The future of troubled Georgia senior care home remains in limbo

Dozens of residents wait to learn fate of Savannah Court of Lake Oconee; judge says revocation hearing will resume later this month
A sign for the Savannah Court of Lake Oconee, a senior care home, is visible on Monday, December 11, 2023, in Greensboro, GA. The personal care home facility has a history of challenges, with ongoing state efforts to regulate and potentially close it down.
Miguel Martinez /

Credit: Miguel Martinez

Credit: Miguel Martinez

A sign for the Savannah Court of Lake Oconee, a senior care home, is visible on Monday, December 11, 2023, in Greensboro, GA. The personal care home facility has a history of challenges, with ongoing state efforts to regulate and potentially close it down. Miguel Martinez /

The fate of a troubled Georgia senior care home remains unresolved this week after a day-long court hearing in which state regulators pressed forward with a plan to revoke the facility’s license to operate.

An administrative law judge listened to testimony on Wednesday in which state attorneys representing the Department of Community Health (DCH) outlined a litany of problems at Savannah Court of Lake Oconee, a 72-bed facility in Greensboro. The day ended with the judge concluding that the hearing would have to resume later this month, but no date had been scheduled. This leaves dozens of residents and families in limbo.

The home was the subject of a recent investigation by The Atlanta Journal-Constitution that found more than 70 state violations since 2021, including the death of two residents and a sexual assault that occurred in October after the state had issued its revocation notice. The report highlighted problems with the state’s oversight of assisted living and personal care facilities and its lackluster enforcement of state regulations.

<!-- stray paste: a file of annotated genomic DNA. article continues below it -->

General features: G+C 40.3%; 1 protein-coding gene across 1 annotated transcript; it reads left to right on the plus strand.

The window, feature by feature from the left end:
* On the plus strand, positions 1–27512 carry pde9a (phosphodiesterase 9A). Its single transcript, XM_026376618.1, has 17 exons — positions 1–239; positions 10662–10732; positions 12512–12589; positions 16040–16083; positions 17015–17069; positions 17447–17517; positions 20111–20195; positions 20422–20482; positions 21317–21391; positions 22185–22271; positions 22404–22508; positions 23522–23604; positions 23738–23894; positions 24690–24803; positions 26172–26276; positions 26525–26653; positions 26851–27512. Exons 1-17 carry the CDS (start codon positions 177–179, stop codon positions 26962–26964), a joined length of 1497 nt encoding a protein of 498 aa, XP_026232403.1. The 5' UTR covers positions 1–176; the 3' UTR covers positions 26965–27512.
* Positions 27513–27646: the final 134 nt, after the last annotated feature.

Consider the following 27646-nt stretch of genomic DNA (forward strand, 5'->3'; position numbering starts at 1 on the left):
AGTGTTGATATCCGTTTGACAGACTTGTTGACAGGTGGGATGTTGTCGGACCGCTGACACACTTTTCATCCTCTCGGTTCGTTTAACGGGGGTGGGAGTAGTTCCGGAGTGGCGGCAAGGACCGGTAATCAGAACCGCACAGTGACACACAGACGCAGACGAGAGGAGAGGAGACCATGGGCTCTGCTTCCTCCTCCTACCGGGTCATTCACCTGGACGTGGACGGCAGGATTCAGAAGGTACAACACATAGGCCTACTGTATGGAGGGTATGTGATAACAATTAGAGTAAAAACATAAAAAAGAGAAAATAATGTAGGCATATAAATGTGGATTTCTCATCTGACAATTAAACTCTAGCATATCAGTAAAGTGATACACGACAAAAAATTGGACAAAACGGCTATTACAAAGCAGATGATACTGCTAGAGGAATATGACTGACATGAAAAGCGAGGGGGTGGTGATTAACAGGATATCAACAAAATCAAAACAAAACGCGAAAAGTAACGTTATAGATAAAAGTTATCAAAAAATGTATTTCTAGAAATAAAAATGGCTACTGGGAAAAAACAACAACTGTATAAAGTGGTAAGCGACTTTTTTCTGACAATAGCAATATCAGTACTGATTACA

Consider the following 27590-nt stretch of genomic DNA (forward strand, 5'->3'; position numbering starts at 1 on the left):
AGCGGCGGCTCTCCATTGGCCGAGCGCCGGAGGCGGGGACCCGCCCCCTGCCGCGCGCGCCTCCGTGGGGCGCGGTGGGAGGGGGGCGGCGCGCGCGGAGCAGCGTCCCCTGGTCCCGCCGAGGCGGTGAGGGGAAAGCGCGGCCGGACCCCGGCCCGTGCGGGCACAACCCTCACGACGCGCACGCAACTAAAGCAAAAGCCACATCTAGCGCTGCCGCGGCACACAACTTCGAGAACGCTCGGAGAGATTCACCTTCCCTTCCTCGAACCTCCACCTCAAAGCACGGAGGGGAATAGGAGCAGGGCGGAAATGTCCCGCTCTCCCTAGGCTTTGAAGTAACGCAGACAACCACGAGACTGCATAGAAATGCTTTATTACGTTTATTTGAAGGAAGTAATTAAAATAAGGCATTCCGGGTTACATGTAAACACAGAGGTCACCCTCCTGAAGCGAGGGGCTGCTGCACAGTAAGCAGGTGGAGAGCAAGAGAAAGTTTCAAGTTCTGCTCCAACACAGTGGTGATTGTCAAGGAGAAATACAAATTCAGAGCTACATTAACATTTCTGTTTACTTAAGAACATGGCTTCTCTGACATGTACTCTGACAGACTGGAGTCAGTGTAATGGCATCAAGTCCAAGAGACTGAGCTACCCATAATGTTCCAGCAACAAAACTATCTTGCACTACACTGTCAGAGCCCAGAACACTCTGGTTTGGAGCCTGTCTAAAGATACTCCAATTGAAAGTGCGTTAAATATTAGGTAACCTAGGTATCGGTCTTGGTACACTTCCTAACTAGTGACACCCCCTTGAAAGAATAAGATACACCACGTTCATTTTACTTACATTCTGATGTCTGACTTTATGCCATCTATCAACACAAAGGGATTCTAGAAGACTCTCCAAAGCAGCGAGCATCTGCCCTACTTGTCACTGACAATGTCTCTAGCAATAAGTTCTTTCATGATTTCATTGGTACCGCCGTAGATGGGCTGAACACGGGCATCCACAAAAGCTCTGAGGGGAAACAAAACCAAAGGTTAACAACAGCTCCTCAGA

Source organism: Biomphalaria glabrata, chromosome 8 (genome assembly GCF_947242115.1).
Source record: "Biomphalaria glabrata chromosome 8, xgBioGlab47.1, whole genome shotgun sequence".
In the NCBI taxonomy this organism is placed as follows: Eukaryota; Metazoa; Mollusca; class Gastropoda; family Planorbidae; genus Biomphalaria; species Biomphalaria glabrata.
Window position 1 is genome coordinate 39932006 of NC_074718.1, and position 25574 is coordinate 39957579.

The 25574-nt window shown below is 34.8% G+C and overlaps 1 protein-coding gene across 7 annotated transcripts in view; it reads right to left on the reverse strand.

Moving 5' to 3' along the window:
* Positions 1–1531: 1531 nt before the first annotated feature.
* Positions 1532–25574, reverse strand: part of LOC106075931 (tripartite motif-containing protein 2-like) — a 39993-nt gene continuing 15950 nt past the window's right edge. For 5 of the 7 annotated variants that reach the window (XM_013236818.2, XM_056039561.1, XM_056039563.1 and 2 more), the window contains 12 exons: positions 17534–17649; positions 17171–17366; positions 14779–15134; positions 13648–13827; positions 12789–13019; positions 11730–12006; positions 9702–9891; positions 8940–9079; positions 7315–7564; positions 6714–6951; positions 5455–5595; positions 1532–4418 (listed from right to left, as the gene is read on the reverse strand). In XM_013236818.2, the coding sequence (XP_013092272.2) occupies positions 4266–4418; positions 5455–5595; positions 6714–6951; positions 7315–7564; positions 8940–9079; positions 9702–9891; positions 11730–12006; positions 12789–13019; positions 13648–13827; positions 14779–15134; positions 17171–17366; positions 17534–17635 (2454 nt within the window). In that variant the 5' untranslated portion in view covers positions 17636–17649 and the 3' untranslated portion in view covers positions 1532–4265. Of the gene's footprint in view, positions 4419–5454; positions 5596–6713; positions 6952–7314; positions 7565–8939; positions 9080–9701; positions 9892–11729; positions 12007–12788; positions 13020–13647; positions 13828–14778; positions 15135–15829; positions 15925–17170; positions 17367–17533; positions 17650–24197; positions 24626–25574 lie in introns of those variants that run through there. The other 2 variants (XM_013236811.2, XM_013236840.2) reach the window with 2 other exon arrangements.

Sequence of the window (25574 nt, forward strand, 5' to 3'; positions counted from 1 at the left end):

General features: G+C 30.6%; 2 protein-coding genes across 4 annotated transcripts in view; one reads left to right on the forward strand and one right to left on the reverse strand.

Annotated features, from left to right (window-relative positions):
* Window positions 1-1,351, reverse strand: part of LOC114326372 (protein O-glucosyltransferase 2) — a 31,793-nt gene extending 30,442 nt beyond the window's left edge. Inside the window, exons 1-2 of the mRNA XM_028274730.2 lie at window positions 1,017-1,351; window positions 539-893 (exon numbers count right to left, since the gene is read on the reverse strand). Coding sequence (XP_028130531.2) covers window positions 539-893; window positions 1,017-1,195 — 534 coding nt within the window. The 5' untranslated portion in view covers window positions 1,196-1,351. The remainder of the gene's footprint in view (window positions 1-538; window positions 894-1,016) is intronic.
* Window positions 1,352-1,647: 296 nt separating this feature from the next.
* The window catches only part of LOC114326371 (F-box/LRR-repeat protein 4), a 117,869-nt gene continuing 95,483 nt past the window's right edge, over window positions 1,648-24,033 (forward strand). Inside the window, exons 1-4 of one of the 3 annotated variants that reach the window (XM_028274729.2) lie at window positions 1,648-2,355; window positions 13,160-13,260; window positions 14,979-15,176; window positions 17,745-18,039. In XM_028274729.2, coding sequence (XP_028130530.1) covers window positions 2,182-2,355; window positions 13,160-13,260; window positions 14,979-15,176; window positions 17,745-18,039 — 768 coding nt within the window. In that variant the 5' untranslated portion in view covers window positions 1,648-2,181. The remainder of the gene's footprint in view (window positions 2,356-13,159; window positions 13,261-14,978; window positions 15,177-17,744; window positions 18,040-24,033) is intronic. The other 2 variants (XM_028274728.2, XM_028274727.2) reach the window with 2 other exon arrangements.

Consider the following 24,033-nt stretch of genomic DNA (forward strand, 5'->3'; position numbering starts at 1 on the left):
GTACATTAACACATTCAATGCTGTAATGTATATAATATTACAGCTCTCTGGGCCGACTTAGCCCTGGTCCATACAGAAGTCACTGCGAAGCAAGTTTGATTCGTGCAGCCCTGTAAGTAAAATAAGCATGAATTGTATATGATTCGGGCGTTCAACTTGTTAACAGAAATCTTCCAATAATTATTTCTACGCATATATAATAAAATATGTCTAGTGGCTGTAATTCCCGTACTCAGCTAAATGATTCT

The state’s revocation notice was issued in August after Savannah Court allegedly broke the terms of a March 2023 settlement agreement — the second the state had entered into with the facility, according to the state’s attorneys.

“This is a mess,” Administrative Law Judge Charles Beaudrot said before the hearing began inside a Greene County courtroom.

The judge said the facility’s track record “the little bit I glean, is not good.”

“There’s been a history of multiple sanctions and busted settlement agreements, it’s a little bit fool me once, fool me twice,” he said.

Still, in weeks leading up to the hearing the state was talking to the facility about entering into a third settlement agreement. The two sides had postponed a Nov. 1 revocation hearing for these discussions and started the Jan. 3 hearing indicating they were still trying to find some sort of resolution that avoided closure.

Attorneys for Savannah Court suggested a possible independent monitor for a year at the expense of Savannah Court.

“I think by putting our heads together in terms of a consent judgment — an independent monitor, and other measures in place so that the safety of residents is preserved and the licensure remains in place — that potentially can be our best possible outcome here today,” Savannah Court co-counsel Kara Silverman, an attorney with Arnall Golden Gregory LLP, said.

The court broke for a two-hour lunch where both parties were supposed to come up with a possible resolution for the judge to sign by the end of the day but within minutes of the break, such a possibility fell apart.

“The state’s position is that we’ve made repeated attempts to work with Savannah Court of Lake Oconee, we feel that it’s best at this juncture to move forward with the hearing and allow the court to make the ultimate decision,” Jason Reeves an attorney for DCH said, explaining that he took Savannah Court’s suggestion — a year of independent monitoring — to his higher-ups and was told no.

He would not comment as to whether the AJC’s reporting that published Wednesday morning played a role in the state’s decision not to reach some sort of agreement with Savannah Court again.